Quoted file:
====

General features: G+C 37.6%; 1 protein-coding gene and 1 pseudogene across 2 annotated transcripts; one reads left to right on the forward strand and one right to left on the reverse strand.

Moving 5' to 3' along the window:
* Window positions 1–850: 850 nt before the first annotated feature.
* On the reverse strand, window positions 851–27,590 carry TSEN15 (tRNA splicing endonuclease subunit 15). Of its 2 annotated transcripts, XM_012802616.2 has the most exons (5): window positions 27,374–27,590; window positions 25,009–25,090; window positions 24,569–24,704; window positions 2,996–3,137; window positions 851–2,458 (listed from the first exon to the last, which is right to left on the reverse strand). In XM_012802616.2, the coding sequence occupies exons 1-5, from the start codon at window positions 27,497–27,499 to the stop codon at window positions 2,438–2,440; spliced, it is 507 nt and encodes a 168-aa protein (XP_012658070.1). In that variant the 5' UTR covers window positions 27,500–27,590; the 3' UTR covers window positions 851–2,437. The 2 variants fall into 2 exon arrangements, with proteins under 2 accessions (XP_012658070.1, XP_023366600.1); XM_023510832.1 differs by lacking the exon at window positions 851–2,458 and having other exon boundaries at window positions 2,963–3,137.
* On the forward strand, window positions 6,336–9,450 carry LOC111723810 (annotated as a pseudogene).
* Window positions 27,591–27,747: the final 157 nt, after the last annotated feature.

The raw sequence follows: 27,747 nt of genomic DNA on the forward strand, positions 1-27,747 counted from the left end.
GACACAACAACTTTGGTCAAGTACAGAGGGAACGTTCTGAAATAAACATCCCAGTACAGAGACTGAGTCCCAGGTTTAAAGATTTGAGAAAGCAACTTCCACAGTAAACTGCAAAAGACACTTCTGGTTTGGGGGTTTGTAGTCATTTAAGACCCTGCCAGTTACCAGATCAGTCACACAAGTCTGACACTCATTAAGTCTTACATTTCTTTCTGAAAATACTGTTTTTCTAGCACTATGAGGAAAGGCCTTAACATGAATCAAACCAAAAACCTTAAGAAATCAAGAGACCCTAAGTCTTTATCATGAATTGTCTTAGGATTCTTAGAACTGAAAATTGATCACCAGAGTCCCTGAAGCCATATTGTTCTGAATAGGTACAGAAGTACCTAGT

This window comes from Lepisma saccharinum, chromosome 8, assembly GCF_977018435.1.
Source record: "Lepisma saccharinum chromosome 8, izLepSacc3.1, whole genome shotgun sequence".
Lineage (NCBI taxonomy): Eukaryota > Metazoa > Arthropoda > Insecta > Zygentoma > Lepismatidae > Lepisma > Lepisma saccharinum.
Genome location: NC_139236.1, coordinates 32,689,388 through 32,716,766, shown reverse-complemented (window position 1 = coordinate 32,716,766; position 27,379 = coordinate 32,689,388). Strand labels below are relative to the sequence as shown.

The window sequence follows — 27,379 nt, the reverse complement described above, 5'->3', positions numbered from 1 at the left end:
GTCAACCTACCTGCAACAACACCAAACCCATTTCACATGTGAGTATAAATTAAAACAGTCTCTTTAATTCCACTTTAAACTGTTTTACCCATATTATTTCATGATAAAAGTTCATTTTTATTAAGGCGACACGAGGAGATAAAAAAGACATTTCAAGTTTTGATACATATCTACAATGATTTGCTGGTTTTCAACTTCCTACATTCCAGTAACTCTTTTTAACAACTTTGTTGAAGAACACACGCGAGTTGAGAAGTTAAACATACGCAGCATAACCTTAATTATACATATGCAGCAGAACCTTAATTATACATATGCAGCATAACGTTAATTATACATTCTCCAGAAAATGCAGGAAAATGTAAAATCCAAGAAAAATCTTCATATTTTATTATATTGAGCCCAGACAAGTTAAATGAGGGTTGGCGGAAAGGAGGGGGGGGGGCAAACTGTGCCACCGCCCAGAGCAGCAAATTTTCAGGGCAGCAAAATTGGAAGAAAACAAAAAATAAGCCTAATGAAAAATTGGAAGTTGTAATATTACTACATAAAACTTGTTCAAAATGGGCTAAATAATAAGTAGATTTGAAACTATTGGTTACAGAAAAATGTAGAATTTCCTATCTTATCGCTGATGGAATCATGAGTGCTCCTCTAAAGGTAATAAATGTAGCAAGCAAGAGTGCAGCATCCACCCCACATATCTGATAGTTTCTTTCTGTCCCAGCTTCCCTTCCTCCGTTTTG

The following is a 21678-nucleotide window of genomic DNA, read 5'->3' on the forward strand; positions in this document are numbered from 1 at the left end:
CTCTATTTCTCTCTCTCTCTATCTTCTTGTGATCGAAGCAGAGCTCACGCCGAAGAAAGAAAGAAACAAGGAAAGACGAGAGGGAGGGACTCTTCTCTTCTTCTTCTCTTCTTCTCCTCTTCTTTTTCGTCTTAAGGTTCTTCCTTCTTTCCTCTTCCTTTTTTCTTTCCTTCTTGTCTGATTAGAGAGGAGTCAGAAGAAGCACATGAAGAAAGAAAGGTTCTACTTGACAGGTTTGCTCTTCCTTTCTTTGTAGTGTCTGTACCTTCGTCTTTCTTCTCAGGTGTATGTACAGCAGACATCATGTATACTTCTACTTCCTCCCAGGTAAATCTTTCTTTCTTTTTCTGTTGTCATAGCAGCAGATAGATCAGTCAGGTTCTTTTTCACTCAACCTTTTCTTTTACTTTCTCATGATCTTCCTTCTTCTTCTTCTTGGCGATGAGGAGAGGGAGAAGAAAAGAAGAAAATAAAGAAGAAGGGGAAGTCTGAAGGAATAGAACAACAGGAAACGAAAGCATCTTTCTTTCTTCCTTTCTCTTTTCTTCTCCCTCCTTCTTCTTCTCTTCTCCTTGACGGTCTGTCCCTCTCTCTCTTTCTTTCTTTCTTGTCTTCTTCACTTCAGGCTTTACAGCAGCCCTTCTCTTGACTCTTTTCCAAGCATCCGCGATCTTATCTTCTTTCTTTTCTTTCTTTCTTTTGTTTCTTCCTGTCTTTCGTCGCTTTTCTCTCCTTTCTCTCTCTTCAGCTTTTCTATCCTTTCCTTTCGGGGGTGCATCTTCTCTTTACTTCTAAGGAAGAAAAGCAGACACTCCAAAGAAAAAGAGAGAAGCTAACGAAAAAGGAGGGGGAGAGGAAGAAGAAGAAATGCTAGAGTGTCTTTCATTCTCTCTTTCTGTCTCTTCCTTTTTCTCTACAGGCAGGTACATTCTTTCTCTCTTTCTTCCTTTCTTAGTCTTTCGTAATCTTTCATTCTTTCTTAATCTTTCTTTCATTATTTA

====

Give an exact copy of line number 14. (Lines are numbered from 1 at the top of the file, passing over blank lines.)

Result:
GTCAACCTACCTGCAACAACACCAAACCCATTTCACATGTGAGTATAAATTAAAACAGTCTCTTTAATTCCACTTTAAACTGTTTTACCCATATTATTTCATGATAAAAGTTCATTTTTATTAAGGCGACACGAGGAGATAAAAAAGACATTTCAAGTTTTGATACATATCTACAATGATTTGCTGGTTTTCAACTTCCTACATTCCAGTAACTCTTTTTAACAACTTTGTTGAAGAACACACGCGAGTTGAGAAGTTAAACATACGCAGCATAACCTTAATTATACATATGCAGCAGAACCTTAATTATACATATGCAGCATAACGTTAATTATACATTCTCCAGAAAATGCAGGAAAATGTAAAATCCAAGAAAAATCTTCATATTTTATTATATTGAGCCCAGACAAGTTAAATGAGGGTTGGCGGAAAGGAGGGGGGGGGGCAAACTGTGCCACCGCCCAGAGCAGCAAATTTTCAGGGCAGCAAAATTGGAAGAAAACAAAAAATAAGCCTAATGAAAAATTGGAAGTTGTAATATTACTACATAAAACTTGTTCAAAATGGGCTAAATAATAAGTAGATTTGAAACTATTGGTTACAGAAAAATGTAGAATTTCCTATCTTATCGCTGATGGAATCATGAGTGCTCCTCTAAAGGTAATAAATGTAGCAAGCAAGAGTGCAGCATCCACCCCACATATCTGATAGTTTCTTTCTGTCCCAGCTTCCCTTCCTCCGTTTTG